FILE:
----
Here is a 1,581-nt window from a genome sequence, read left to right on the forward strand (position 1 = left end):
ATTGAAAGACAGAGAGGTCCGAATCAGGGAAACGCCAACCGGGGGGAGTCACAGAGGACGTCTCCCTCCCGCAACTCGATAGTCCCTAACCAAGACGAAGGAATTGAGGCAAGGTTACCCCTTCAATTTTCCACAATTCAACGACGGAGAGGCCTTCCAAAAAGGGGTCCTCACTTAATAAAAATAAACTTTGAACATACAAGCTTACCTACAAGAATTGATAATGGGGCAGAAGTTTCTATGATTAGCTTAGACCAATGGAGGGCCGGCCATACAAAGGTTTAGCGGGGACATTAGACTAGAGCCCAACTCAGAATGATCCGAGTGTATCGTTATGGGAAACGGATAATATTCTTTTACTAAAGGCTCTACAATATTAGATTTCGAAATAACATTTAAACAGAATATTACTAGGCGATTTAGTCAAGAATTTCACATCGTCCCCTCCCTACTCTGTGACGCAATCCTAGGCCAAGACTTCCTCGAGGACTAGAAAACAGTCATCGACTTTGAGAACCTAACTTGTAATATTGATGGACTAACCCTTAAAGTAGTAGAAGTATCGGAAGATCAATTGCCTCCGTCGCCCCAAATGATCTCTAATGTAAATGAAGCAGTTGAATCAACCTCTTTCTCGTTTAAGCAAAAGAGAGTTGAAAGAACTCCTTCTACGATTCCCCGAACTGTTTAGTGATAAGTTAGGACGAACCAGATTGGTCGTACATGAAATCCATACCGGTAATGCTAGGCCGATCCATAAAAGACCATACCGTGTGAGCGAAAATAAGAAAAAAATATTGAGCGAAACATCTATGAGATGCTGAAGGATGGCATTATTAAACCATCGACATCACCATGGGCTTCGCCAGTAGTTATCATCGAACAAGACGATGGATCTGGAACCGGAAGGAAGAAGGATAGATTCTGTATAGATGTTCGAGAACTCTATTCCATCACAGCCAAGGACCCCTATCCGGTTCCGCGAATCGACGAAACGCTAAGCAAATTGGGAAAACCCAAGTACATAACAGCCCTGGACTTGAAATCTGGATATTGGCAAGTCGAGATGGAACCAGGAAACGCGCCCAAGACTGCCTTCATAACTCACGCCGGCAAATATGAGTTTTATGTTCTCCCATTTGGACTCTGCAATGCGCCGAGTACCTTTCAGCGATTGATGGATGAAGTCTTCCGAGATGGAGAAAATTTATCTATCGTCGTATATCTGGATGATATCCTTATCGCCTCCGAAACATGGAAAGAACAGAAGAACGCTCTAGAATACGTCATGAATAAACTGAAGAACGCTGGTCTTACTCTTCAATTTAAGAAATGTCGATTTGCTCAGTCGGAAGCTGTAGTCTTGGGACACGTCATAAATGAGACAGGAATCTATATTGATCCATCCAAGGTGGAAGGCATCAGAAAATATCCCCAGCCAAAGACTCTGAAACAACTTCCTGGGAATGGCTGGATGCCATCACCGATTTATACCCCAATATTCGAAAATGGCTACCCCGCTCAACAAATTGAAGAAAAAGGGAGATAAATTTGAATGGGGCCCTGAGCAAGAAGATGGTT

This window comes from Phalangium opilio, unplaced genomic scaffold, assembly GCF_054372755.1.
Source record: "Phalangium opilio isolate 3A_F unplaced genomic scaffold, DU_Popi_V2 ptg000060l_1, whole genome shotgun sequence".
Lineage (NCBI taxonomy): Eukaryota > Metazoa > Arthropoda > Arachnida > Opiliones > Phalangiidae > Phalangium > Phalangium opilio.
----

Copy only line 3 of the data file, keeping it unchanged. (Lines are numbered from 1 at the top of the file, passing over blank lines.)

This window comes from Phalangium opilio, unplaced genomic scaffold, assembly GCF_054372755.1.